The Moth Snowstorm, Michael McCarthy, 2015, p.86
On the day I sat down to write this column I saw a fox, three hares, a grey heron, a pair of ducks, a pigeon, a magpie and a hooded crow on my morning run. I would not have been surprised if I had seen red deer, delighted if I had seen a red squirrel or a pine martin, all of which are common in this part of County Fermanagh. I had the good fortune to hear a rich variety of bird song during my five-mile run. There were twitters, tweets, wheats and whistles. They were both soft and loud, short, drawn out and in rapid succession. An exuberance of tunes and tones that coalesced into a clear fluid joyous melody that flooded field and forest.
An eerie sequence of screeching sounds coming from deep among the trees whose source I could not identify aroused in me a primeval sense of curiosity and alertness. Were the sounds from a large bird or perhaps from a creature which long ago learnt to hide itself from humankind. Along the narrow road far from carbon dioxide emitting vehicles were primroses, cowslips and snowdrops galore. The soft dawn and the tingle in the breeze enhanced my sense of jubilation at being alive and in good health in such a place as this. All, however, was not well. On the short stretch of main road I saw innumerable dead frogs, their bodies leaking their moist guts onto the tarmac. There was also litter left by people who felt no emotional attachment to or sense of their dependency on nonhuman nature. For such folk a car-drive is akin to virtual reality experienced through wrap-around visors whilst sitting in a comfortable chair. The hedges and water courses are their trash cans into which they toss their unwanted plastic food wrappings and containers.
In ecology there is a term called “shifting baseline syndrome”. It describes how people accept as normal a degradation of an ecosystem to which the previous generation would respond with horror, dismay and a sense of impoverishment. In other words we don’t miss what we have never known. (The Patterning Instinct, Jeremy Lent, 2017, p. 414) This is illustrated by the fact that no one in Ireland today feels a sense of loss for the wolves that once roamed the mountains and glades and it has been thousands of years since anyone thought fondly of the majestic Giant Irish Elk, romanced as it is in songs and poetry.
There is, however, an oft spoken regret for the regional extinction across these islands of birds, insects and wild flowers people were familiar with in their youth. The curlew, black bird, thrush, snipe, skylark, cuckoo and house sparrow are some of the birds children today will probably never directly experience. The rich bio-world our grandparents would have known has gone and because of the shifting baseline syndrome no one laments and few campaign for government policies to protect and enhance what biodiversity is left. Even when the loss is monitored and aerial images of the desecration of bog, hedgerows and rainforest appear on our digital screens we act as if the demise of nonhuman life has nothing to do with us. The common response by governments and corporations to rigorously conducted research of environmental problems is to dampen public concern with platitudes and action that amounts to green wash.
An example out of many that could be given is the case of biomass fuels. The Channel 4 program Dispatches, The True Cost of Green Energy, broadcast on the 16 April 2018, highlighted the ecological and financial folly of clear-felling bio-rich hardwood forests in the south east of the United States to turn into woodchips destined for UK power stations. The process of converting logs into wood chips consumes 20% of the energy embodied in the chips. The woodchips are brought to the UK by the most polluting of all forms of transport, ships, then transported by diesel lorries to power plants to generate electricity in replacement of coal. Burning woodchips emits one and a half times as much carbon dioxide as burning coal.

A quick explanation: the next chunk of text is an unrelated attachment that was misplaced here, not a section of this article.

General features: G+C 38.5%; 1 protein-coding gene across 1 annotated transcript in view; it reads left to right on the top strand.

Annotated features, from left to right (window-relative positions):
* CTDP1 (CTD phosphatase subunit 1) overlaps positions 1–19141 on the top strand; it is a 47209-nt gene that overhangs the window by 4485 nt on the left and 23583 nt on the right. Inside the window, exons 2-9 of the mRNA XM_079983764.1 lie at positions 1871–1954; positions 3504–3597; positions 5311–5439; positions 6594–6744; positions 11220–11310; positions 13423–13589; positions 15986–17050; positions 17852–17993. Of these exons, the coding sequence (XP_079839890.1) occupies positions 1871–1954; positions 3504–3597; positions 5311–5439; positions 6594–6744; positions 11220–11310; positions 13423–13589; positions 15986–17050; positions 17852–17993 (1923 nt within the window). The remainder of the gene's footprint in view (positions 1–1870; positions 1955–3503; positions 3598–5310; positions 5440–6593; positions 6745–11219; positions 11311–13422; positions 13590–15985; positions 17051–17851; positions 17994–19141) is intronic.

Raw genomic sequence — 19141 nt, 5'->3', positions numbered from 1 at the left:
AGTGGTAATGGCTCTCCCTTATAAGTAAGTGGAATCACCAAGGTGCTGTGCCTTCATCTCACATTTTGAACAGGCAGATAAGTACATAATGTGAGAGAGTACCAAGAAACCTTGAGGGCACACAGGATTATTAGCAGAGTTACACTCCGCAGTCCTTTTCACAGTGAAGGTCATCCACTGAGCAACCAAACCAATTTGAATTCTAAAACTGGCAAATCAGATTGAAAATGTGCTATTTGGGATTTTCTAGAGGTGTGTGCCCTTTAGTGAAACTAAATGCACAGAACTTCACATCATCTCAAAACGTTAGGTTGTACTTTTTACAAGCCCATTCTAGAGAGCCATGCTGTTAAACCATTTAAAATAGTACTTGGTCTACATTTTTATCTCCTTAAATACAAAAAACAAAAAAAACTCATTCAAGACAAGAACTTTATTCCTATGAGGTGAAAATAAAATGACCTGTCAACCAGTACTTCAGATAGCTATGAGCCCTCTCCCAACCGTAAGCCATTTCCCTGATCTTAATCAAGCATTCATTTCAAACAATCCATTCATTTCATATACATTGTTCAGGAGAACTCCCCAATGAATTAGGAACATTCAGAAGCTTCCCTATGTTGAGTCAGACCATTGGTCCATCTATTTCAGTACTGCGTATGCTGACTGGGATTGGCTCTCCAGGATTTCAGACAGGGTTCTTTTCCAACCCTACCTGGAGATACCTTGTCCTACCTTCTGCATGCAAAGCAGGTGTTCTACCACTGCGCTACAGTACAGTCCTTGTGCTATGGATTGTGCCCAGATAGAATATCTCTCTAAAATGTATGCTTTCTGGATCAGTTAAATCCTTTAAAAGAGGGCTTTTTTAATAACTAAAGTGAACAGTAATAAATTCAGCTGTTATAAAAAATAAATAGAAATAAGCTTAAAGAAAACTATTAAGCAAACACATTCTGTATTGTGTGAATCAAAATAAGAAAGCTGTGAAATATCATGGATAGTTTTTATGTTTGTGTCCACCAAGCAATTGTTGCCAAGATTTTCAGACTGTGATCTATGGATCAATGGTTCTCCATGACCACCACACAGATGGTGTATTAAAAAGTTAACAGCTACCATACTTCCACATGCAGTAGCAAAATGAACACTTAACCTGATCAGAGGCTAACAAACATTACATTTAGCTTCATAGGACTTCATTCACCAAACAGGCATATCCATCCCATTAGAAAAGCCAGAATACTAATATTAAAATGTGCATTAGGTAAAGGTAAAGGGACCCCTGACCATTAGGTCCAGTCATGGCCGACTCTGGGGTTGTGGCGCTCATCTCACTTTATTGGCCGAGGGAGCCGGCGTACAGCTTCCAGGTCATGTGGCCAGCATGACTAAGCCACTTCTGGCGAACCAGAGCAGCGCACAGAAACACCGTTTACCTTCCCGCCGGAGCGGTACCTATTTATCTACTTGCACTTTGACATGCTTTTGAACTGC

The taxpayer subsidises this bio-carnage and significant emission of planet-warming gasses. The sum paid to DRAX, the UK’s largest power station, is £1.3 million a day with more than £2 billion paid to power stations in the last two years. In terms of an eco-audit this is a negative for nonhuman nature. It is, however, regarded as a success by the government as it gives the public the impression that it is responding to their environmental concerns. The chipping of bio-rich forests to generate energy is common practice not only in the UK but across the European Union. (Letters: The Guardian, 14 December 2017)
Then, almost inevitably, we will petition for change using every nonviolent protest and educational means we can. The various rights movements of the past 100-years or so show that protest, lobbying and education work. We should feel empowered by the fact that although we may be invisible and unknown we are co-authors of the world we live in and bequeath to future generations.
The question is will this feigning of environmental concern continue to the point when genuine concern won’t matter. This will almost certainly happen if ordinary folk don’t waken to the delights and importance of the nonhuman world. The last few decades has produced research which shows we act more on the basis of our emotions than our rationality, that we use rationality after the fact. This means, to use a term popular in the late 1960s and 70s, we need ‘to switch on’ to nonhuman nature. We need to fall in love with it, be enriched by it, feel its pulse and understand it directly as well as through the learning resources at our finger-tips.